Photo: Flickr/Marjan Krebelj
They’re saying it’s a campaign to defend “the prophet of Allah.”Several Western websites have been compromised recently as a part of a concerted effort by a group dubbed the “Arab Electronic Army” to get some payback for the recent YouTube anti-Islamic film everyone’s been talking about.
Antone Gonsalves of CSO Online reports that nine sites were attacked, and that of those nine at least five were down or showing “messages praising Allah’s prophet.” Gonsalves notes that many of the growing attacks coming out of the Arab world could be just ‘denial of service’ attacks linked to economic sanctions against Iran (the same sanctions that angered Iranian World of Warcraft players).
According to CSO Online, seven of the nine attacked sites had Brazilian URLs, meaning they’re Western but not American. Recently though, supposed ‘Iranian’ hackers attacked bigger targets, in America.
Reuters reported Sep. 21 that a few major American banks had experienced cyber attacks from Iran, supposedly using “beefed up” cyber resources developed since and in response to the Stuxnet and Flame viruses.
These may not, and are in all likelihood not, located all in one place. A Pakistani news source refers to the hackers as the Anonymous of the Islamic world. Part of what makes Anonymous crowd sourcing techniques so effective is the use of different pools of personnel, concurrently, in different parts of the world.
Al Arabiya, who allegedly talked to one of the team’s members, reported that the hackers are indeed spread all around the region. From the site:
Ridouan [hacker alias RéD-Zàr], the spokesman for the group, explained that after he proposed the idea of forming an “electronic army” he received wide support from young Muslim hackers to “repel all offenses against our religion.”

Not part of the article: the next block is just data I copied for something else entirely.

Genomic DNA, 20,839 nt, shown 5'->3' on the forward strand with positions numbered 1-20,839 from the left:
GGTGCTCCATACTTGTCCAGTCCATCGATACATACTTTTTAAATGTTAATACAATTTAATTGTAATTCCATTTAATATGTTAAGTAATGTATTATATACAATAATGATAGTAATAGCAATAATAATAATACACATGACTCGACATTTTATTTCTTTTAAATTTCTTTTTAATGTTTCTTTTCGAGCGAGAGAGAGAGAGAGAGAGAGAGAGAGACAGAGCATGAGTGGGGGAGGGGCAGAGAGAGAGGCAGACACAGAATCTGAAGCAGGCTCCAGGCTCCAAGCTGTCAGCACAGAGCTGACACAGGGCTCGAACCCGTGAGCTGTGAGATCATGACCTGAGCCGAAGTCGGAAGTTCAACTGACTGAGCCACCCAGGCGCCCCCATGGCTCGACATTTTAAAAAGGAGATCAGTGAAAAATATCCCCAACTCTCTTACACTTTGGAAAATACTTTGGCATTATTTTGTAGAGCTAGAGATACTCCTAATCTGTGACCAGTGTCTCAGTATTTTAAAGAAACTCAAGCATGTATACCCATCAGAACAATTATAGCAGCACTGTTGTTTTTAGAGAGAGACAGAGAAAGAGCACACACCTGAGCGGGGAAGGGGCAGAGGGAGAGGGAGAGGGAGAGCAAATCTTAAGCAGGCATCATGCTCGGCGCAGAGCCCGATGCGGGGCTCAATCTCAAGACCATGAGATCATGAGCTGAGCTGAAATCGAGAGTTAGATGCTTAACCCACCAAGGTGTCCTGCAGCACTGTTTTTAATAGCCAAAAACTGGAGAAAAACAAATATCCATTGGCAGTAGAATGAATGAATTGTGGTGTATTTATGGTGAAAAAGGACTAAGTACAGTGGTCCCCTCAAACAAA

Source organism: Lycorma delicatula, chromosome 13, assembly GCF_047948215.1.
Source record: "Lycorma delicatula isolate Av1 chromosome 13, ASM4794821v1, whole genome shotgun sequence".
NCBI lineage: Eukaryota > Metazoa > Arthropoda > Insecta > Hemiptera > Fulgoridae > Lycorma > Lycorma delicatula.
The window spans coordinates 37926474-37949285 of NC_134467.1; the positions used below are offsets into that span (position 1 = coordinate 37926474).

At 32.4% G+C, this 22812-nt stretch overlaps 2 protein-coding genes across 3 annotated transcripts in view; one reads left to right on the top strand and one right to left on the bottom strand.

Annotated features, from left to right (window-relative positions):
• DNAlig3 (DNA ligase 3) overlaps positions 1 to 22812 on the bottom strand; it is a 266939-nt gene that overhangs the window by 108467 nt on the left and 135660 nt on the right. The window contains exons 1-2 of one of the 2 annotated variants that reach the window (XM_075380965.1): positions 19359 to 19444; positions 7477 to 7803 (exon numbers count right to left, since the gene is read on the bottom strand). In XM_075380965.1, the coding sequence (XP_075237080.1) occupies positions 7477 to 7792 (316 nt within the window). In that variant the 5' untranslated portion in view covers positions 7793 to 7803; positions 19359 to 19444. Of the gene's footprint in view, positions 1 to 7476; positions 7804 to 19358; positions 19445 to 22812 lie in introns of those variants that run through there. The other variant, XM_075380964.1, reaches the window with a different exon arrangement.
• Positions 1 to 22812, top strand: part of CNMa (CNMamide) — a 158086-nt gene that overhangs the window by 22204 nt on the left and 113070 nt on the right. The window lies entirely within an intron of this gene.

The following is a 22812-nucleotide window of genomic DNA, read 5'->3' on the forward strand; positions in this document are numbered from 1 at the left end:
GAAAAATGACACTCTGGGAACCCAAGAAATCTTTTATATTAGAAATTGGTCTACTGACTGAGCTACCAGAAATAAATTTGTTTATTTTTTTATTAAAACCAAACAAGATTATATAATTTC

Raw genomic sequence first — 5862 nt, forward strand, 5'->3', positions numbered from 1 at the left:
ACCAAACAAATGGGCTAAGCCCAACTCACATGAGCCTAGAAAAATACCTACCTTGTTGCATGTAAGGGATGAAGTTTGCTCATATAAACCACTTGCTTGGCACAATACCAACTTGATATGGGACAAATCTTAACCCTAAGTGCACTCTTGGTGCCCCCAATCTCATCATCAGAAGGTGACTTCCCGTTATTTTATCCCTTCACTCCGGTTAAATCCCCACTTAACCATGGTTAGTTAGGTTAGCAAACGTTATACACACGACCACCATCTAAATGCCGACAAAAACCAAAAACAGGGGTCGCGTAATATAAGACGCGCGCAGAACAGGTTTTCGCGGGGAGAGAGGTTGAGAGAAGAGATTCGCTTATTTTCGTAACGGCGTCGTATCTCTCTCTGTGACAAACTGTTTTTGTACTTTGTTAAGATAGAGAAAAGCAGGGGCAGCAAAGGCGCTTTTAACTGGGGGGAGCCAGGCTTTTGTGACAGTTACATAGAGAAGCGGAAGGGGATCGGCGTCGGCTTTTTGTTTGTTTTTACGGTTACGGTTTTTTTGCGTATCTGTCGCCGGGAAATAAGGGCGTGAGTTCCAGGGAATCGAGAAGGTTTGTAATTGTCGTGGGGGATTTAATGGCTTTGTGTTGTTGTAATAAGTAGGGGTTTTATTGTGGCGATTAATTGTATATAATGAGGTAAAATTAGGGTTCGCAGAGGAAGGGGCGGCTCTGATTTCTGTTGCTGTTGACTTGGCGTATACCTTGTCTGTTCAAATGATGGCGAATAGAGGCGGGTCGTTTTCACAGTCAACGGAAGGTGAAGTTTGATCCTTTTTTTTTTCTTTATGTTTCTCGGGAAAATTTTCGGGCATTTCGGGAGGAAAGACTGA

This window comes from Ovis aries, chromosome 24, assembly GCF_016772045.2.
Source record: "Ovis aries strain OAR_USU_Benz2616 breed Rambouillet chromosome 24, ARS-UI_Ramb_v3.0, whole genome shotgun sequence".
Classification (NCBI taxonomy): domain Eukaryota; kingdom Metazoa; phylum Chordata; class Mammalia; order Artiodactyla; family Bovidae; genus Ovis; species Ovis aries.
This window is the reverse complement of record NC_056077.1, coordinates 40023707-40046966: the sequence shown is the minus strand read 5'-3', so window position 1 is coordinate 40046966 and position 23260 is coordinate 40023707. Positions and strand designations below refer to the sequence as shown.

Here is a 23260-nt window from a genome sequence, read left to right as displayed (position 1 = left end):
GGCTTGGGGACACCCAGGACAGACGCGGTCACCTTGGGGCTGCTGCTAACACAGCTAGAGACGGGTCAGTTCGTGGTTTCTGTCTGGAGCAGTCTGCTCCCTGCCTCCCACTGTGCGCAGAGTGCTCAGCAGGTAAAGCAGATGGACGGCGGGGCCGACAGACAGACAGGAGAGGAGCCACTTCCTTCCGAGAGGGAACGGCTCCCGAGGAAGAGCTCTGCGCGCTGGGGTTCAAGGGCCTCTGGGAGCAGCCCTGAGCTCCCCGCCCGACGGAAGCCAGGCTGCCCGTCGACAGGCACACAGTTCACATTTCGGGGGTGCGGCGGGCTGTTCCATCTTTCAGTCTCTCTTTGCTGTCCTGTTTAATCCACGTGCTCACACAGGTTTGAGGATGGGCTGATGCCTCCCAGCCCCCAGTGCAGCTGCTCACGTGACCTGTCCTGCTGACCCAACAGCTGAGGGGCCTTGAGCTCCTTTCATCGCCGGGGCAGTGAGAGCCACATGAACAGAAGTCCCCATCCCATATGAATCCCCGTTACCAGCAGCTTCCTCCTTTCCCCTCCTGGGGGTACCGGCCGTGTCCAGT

Ridouan confirmed to Al Arabiya the locations and handles of a few fellow hacktevists, from Saudi, Syria and Morocco. Whether his interview, admission and name-dropping was just a troll meant to throw off reporters and investigators alike is also a possibility.
A hacker group of the same name, the “Syria Electronic Army” boasts attacks as well, and may just be an arm of the same Islamic Anonymous Collective.
There’s also a ‘group’ in Gaza, calling themselves the “Gaza Hacker Team,” which made headlines in Israel over the weekend who actually succeeded in hacking the head Rabbinite’s website.
The website, which ordinarily provides information for government-provided religious services, sported a black background on which the hackers wrote “a message for all Jewses [sic]” in English. “Your safety and security are linked to the safety of Palestinian captives whose [sic] on hunger strike You [sic] must responds [sic] to their demands soon. Otherwise, let you wait [sic] the Palestinian missiles if anyone of the Palestinian captives was in bad healthy situation [sic],” the hackers wrote.
The Times report quotes the hackers, translated from Arabic, as saying, “One is wrong to fight a war he can avoid, but one is more wrong if he doesn’t fight a war that was forced upon him… And if your freedom of speech is uncontrolled… so your chest should be wide for the freedom of our actions.”
Undoubtedly this is reference to the ire felt within the Muslim world for perceived disrespect for Islam and Muhammed in a cheesy film uploaded to YouTube in June and translated into Arabic in September.
Also, though Anonymous and other hackers have been around for a few decades, it wasn’t until recently that the Arab world had the necessary infrasctructure for or even the concept of cyber warfare—this realisation is, again, in all likelihood a result of highly publicized American attacks on Iran.
Blasphemy is a crime punishable by death in some Islamic Republics. The fury directed toward the American government to “protect religion” from U.S. citizen’s “freedom of speech” highlights the sharp cultural disconnect between the Western and Muslim worlds.
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